Actually, the tree trunk was slightly off the beaten track, even for a collector with an open mind. Israel saw a photo of the arboreal work of art, decided to take a chance (“I thought it would look great in a booth at a show,” she says) and discovered that it boasted dimensions far beyond what she’d imagined. Its heft (14,000 pounds, to be exact) broke the rigger’s crane and required strapping the stump to the deck of the ship that brought it over. Ferrying it down the dirt road to her house was another tricky maneuver. When all was said and done, it became clear that the tree stump was in Katonah to stay. So, swinging right into Plan B, Israel placed it on its side next to a handsome little circle of stone edging. Sharp, geometric, and rooted in nature, the composition says a lot about the home’s owner.
Israel’s domain is also sprinkled with evidence of her newest venture. In her ongoing mission to bring fine ornament to the people, she is taking a proactive approach. Not everyone is in a position to purchase originals. So, in 2006, she created Garden Traditions (www.gardentraditions.us), an initiative to reproduce and make readily available replicas of some of the finest pieces in her collection. Available at Mariani Gardens in Armonk as well as through other select venues, Israel’s collection features incredibly crafted, cast-stone reproductions of select lions, maidens, birdbaths, benches, and several other pieces both large and small, as well as pedestals for their staging.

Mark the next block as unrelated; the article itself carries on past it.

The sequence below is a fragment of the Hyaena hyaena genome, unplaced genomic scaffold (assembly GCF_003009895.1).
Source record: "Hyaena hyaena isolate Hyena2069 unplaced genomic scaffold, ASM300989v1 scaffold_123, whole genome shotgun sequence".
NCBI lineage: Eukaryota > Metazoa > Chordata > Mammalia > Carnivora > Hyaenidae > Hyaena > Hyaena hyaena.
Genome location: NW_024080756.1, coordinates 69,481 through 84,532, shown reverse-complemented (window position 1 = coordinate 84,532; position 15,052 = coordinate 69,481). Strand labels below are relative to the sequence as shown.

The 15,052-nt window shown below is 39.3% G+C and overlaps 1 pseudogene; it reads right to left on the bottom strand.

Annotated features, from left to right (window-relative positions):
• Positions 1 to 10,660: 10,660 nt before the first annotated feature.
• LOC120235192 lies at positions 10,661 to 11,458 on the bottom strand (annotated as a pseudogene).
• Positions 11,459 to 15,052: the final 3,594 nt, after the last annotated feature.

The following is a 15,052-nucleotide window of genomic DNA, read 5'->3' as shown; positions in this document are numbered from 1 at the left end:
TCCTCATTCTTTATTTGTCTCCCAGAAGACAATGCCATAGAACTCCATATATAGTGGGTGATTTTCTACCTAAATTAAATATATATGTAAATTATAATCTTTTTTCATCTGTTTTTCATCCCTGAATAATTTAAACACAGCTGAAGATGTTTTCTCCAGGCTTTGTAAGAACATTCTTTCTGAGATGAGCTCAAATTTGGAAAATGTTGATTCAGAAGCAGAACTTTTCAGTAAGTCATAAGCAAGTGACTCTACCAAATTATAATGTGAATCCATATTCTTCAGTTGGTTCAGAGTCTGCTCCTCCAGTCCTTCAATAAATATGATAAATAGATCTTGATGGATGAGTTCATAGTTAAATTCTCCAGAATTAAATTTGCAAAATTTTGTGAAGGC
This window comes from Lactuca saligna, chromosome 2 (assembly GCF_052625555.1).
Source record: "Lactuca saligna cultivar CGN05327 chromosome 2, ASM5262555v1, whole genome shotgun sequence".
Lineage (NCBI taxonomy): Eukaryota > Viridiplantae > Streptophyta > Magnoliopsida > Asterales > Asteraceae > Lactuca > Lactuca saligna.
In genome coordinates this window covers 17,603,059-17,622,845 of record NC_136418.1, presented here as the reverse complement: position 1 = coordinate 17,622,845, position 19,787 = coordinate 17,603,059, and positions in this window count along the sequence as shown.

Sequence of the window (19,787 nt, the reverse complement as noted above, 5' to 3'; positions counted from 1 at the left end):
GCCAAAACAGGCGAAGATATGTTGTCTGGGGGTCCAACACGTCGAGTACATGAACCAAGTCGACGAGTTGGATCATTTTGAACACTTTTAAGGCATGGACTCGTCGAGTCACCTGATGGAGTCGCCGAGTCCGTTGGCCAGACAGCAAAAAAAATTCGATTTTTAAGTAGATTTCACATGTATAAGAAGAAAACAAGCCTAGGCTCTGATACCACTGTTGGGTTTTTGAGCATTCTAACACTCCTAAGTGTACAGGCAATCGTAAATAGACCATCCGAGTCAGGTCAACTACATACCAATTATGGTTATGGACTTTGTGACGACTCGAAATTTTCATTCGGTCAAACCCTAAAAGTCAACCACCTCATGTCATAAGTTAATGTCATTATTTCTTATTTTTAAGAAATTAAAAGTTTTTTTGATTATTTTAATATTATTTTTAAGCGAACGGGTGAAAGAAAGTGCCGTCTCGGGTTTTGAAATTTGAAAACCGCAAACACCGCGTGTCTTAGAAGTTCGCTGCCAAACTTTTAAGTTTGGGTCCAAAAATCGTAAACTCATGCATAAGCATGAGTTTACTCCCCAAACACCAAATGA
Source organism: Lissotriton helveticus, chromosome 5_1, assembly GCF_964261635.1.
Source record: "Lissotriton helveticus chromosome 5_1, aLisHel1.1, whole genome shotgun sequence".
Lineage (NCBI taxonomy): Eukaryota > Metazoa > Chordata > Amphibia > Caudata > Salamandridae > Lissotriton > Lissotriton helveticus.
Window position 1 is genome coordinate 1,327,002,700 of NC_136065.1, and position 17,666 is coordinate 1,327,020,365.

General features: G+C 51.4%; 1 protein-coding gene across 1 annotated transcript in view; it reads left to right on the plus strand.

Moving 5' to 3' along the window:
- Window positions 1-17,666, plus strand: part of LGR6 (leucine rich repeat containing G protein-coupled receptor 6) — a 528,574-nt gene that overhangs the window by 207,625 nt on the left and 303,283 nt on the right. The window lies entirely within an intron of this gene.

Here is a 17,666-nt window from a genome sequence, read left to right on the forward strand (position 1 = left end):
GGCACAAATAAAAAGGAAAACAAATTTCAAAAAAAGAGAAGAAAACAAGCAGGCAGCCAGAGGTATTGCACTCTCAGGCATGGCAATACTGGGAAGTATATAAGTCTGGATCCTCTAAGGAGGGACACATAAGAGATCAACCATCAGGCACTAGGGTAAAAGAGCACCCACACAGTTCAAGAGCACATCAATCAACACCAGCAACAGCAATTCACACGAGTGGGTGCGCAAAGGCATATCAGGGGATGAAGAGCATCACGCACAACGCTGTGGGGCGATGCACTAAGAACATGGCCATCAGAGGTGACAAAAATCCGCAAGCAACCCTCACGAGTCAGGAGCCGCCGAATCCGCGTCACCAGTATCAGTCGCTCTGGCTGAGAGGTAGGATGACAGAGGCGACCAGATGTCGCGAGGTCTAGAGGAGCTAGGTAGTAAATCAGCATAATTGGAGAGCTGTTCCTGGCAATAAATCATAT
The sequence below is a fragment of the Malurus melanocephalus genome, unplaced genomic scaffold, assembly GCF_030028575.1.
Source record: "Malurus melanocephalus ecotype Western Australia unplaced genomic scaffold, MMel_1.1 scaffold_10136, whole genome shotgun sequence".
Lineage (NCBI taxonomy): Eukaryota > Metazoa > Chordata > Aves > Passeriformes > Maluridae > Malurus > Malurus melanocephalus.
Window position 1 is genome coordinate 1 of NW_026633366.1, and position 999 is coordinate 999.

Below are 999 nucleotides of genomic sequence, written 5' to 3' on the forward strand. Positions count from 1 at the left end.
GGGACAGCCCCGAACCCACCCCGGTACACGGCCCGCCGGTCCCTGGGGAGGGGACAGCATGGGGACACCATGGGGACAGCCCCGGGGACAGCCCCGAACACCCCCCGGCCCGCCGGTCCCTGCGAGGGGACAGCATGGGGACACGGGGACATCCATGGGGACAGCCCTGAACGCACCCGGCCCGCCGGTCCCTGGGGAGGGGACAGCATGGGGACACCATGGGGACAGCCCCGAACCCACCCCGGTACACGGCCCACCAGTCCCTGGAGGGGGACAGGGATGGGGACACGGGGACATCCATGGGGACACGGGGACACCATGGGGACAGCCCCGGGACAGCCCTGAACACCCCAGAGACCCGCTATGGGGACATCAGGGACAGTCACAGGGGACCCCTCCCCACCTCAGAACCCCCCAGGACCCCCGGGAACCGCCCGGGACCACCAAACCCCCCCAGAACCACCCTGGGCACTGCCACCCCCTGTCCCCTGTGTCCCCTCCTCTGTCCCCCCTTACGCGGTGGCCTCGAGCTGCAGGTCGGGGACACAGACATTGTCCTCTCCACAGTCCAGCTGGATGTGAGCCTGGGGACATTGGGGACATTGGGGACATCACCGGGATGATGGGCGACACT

Also for the good of the cause, she’s created a line of weather bags in three sizes to protect statuary over the winter (“the worst thing you can do is smother a piece in a plastic garbage bag. It can’t breathe,” she says). Hers are triple-layer polypropylene with grommets for gathering the covering with cording. In winter, those new cover-ups can be seen throughout her Katonah landscape. The statuary remains snug, and it makes a fashion statement. By spring, everything—including the slumbering perennial beds—will be uncovered and in fine form. The lions will have something to guard once again.
Tovah Martin is the author of numerous gardening books, including View from a Sketchbook: Nature Through the Eyes of Marjolein Bastin (Steward, Tabori & Chang, 2004). She lectures frequently about garden stewardship.